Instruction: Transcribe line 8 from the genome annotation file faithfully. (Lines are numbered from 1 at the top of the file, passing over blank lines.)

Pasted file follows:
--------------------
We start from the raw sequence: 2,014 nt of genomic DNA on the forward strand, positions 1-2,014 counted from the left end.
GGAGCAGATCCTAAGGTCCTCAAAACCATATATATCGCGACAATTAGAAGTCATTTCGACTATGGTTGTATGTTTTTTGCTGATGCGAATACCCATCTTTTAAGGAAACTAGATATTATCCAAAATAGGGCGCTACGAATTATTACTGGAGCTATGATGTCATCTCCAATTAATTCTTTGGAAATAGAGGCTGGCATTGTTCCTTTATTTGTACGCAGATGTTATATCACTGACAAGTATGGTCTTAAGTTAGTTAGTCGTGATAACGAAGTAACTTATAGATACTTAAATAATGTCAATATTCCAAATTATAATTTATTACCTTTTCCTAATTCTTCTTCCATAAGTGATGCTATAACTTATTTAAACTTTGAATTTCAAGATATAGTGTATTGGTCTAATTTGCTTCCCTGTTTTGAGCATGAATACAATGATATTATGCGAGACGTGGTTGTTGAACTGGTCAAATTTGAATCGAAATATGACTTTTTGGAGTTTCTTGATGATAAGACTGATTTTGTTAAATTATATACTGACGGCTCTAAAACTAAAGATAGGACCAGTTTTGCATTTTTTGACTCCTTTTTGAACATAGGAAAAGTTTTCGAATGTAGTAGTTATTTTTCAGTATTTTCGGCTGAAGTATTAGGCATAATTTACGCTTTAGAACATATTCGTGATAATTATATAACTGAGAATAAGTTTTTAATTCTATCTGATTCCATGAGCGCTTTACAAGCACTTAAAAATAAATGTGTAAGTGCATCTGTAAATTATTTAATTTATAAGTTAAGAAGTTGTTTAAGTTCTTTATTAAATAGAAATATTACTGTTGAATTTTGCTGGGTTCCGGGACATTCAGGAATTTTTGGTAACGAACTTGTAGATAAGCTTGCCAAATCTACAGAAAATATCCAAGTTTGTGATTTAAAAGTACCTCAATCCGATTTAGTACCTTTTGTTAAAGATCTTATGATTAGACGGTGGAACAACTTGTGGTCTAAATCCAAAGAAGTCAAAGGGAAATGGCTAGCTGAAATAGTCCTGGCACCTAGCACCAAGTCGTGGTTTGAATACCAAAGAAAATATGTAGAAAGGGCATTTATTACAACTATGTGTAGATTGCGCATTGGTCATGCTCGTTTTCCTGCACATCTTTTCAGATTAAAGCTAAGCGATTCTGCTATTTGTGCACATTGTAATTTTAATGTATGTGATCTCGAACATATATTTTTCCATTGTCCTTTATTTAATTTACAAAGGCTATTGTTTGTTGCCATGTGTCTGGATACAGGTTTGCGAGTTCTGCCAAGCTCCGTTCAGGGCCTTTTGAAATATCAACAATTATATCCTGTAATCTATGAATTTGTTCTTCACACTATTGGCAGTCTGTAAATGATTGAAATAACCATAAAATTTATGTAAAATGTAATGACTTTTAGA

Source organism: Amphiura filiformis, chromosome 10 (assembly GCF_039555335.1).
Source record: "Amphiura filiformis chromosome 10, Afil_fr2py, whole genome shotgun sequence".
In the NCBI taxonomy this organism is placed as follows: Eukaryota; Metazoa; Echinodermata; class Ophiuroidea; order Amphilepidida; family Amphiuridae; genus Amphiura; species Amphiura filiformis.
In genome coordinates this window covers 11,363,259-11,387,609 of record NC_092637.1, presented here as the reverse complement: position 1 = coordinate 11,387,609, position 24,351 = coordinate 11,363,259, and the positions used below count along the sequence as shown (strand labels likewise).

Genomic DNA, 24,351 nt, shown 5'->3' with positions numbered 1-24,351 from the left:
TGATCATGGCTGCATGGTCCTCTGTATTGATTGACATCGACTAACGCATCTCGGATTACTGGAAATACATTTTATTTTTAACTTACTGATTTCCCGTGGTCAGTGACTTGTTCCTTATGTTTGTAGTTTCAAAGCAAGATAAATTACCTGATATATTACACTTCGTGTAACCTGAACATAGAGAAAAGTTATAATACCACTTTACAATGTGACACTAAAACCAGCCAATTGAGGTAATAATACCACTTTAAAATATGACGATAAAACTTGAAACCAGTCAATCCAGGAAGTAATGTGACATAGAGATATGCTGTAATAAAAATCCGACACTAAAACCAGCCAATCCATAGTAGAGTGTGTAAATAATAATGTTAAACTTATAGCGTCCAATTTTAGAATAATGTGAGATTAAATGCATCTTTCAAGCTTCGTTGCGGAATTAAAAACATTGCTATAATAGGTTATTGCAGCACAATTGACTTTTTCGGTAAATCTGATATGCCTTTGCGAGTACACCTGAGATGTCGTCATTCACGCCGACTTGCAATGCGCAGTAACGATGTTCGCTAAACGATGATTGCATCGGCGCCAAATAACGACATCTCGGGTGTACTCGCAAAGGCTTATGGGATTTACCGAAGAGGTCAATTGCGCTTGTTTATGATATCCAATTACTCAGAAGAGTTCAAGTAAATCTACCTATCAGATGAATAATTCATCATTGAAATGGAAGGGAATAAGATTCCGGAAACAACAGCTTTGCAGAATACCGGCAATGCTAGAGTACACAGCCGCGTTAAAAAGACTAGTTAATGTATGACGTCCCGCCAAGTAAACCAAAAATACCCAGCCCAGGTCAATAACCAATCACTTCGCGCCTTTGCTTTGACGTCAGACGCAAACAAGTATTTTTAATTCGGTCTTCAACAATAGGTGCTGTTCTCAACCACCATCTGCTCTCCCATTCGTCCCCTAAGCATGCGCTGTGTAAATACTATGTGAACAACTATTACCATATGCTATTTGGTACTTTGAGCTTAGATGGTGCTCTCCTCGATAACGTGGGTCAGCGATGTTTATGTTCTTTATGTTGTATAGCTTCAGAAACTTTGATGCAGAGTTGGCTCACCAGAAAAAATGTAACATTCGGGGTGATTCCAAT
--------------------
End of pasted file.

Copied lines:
TGATCATGGCTGCATGGTCCTCTGTATTGATTGACATCGACTAACGCATCTCGGATTACTGGAAATACATTTTATTTTTAACTTACTGATTTCCCGTGGTCAGTGACTTGTTCCTTATGTTTGTAGTTTCAAAGCAAGATAAATTACCTGATATATTACACTTCGTGTAACCTGAACATAGAGAAAAGTTATAATACCACTTTACAATGTGACACTAAAACCAGCCAATTGAGGTAATAATACCACTTTAAAATATGACGATAAAACTTGAAACCAGTCAATCCAGGAAGTAATGTGACATAGAGATATGCTGTAATAAAAATCCGACACTAAAACCAGCCAATCCATAGTAGAGTGTGTAAATAATAATGTTAAACTTATAGCGTCCAATTTTAGAATAATGTGAGATTAAATGCATCTTTCAAGCTTCGTTGCGGAATTAAAAACATTGCTATAATAGGTTATTGCAGCACAATTGACTTTTTCGGTAAATCTGATATGCCTTTGCGAGTACACCTGAGATGTCGTCATTCACGCCGACTTGCAATGCGCAGTAACGATGTTCGCTAAACGATGATTGCATCGGCGCCAAATAACGACATCTCGGGTGTACTCGCAAAGGCTTATGGGATTTACCGAAGAGGTCAATTGCGCTTGTTTATGATATCCAATTACTCAGAAGAGTTCAAGTAAATCTACCTATCAGATGAATAATTCATCATTGAAATGGAAGGGAATAAGATTCCGGAAACAACAGCTTTGCAGAATACCGGCAATGCTAGAGTACACAGCCGCGTTAAAAAGACTAGTTAATGTATGACGTCCCGCCAAGTAAACCAAAAATACCCAGCCCAGGTCAATAACCAATCACTTCGCGCCTTTGCTTTGACGTCAGACGCAAACAAGTATTTTTAATTCGGTCTTCAACAATAGGTGCTGTTCTCAACCACCATCTGCTCTCCCATTCGTCCCCTAAGCATGCGCTGTGTAAATACTATGTGAACAACTATTACCATATGCTATTTGGTACTTTGAGCTTAGATGGTGCTCTCCTCGATAACGTGGGTCAGCGATGTTTATGTTCTTTATGTTGTATAGCTTCAGAAACTTTGATGCAGAGTTGGCTCACCAGAAAAAATGTAACATTCGGGGTGATTCCAAT